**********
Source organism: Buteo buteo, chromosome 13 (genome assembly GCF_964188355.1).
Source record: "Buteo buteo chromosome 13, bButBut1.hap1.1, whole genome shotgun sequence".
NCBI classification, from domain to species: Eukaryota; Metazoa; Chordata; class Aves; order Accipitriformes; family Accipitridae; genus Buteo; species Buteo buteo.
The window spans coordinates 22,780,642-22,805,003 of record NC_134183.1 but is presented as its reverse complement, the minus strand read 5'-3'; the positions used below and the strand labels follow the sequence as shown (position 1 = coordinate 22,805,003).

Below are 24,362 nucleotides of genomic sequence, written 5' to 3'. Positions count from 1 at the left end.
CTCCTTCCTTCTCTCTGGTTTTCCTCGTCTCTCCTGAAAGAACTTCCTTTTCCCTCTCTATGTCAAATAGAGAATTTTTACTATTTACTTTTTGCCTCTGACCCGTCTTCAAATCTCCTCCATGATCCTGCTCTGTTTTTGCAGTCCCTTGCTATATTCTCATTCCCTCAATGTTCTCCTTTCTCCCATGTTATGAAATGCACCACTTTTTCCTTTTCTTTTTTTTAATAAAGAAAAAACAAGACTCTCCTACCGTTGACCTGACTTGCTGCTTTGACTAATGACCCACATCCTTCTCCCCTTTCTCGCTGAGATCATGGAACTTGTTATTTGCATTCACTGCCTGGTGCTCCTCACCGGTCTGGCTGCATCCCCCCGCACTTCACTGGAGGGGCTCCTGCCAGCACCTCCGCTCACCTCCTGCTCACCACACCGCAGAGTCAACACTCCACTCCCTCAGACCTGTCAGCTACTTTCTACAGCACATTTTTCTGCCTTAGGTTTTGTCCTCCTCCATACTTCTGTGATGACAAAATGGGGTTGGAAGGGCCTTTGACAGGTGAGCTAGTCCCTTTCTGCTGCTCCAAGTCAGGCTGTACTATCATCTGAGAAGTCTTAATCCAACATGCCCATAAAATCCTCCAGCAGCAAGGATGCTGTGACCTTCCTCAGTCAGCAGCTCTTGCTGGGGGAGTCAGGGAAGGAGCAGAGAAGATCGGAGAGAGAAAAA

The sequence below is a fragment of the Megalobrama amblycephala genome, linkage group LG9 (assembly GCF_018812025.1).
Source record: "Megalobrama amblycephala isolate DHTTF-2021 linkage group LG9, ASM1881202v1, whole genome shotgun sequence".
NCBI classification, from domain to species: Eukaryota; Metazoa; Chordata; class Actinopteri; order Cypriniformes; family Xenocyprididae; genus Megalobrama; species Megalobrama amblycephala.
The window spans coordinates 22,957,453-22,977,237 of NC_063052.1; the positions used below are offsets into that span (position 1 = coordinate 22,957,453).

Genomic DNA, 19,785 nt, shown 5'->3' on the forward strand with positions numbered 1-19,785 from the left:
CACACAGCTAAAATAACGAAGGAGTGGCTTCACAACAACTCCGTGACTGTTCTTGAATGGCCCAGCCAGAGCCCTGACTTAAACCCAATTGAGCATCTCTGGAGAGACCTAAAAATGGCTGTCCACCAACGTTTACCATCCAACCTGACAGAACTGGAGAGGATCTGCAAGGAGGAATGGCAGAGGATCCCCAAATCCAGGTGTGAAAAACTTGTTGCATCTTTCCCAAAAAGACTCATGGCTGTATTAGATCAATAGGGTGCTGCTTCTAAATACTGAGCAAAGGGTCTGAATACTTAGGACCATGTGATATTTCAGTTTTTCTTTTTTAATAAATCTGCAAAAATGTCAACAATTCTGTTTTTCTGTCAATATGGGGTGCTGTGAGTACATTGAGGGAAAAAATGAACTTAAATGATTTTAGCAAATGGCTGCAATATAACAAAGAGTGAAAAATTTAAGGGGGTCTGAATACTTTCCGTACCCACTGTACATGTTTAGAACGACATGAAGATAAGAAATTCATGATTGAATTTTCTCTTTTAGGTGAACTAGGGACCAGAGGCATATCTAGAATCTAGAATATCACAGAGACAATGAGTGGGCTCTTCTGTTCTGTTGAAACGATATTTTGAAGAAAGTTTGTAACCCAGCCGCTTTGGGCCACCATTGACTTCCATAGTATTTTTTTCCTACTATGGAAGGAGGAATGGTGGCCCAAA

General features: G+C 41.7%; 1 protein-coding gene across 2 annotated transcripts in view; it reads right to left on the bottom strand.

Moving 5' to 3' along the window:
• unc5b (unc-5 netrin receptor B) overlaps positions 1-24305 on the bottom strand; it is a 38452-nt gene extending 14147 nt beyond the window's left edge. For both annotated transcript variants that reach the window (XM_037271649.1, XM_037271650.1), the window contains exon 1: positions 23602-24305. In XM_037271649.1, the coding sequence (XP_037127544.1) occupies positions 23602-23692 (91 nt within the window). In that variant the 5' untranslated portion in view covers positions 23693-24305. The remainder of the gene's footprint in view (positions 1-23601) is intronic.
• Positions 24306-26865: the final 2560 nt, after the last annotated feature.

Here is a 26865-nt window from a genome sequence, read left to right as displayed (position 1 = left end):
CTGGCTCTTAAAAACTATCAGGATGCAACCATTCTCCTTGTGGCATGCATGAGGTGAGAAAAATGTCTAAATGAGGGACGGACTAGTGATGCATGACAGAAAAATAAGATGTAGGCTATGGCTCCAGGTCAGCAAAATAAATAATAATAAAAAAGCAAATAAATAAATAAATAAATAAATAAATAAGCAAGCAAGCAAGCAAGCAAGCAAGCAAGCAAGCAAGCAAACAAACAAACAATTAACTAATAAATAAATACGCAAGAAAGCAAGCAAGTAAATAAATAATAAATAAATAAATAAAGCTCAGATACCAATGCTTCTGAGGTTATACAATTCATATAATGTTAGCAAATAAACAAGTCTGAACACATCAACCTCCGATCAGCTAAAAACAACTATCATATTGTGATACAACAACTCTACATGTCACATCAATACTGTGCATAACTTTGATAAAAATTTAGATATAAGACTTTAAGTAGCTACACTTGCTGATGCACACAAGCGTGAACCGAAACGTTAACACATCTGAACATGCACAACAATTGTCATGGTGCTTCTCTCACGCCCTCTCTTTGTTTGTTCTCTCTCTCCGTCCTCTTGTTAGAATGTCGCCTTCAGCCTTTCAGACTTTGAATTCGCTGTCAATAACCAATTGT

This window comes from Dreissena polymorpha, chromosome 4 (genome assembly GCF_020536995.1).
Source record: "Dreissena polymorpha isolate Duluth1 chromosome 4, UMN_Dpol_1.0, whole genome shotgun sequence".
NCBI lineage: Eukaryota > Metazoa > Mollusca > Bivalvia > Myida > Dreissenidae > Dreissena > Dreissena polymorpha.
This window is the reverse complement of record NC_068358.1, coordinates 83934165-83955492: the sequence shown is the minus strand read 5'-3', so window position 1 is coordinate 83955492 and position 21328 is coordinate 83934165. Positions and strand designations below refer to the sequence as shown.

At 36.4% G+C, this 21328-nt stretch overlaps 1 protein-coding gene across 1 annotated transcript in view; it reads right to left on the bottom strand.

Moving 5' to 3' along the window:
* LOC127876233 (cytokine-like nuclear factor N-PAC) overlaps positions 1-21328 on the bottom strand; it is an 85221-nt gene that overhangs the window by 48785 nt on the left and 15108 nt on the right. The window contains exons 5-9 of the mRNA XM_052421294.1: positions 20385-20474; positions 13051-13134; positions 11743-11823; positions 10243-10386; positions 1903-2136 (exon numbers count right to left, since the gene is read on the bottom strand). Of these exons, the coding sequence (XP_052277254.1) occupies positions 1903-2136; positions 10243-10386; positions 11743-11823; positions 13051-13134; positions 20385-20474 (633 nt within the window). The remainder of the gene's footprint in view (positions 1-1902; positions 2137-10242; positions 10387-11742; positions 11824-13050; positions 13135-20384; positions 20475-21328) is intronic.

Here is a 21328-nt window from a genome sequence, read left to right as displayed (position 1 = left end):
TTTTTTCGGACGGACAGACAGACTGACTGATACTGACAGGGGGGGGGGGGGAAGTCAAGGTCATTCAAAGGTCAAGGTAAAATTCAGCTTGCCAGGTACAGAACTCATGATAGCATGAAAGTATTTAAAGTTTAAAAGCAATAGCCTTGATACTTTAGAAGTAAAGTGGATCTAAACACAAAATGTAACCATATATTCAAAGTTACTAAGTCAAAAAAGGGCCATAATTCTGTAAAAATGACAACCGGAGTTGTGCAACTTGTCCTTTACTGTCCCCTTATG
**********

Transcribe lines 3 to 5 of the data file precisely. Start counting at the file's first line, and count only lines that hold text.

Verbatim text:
NCBI classification, from domain to species: Eukaryota; Metazoa; Chordata; class Aves; order Accipitriformes; family Accipitridae; genus Buteo; species Buteo buteo.
The window spans coordinates 22,780,642-22,805,003 of record NC_134183.1 but is presented as its reverse complement, the minus strand read 5'-3'; the positions used below and the strand labels follow the sequence as shown (position 1 = coordinate 22,805,003).

Below are 24,362 nucleotides of genomic sequence, written 5' to 3'. Positions count from 1 at the left end.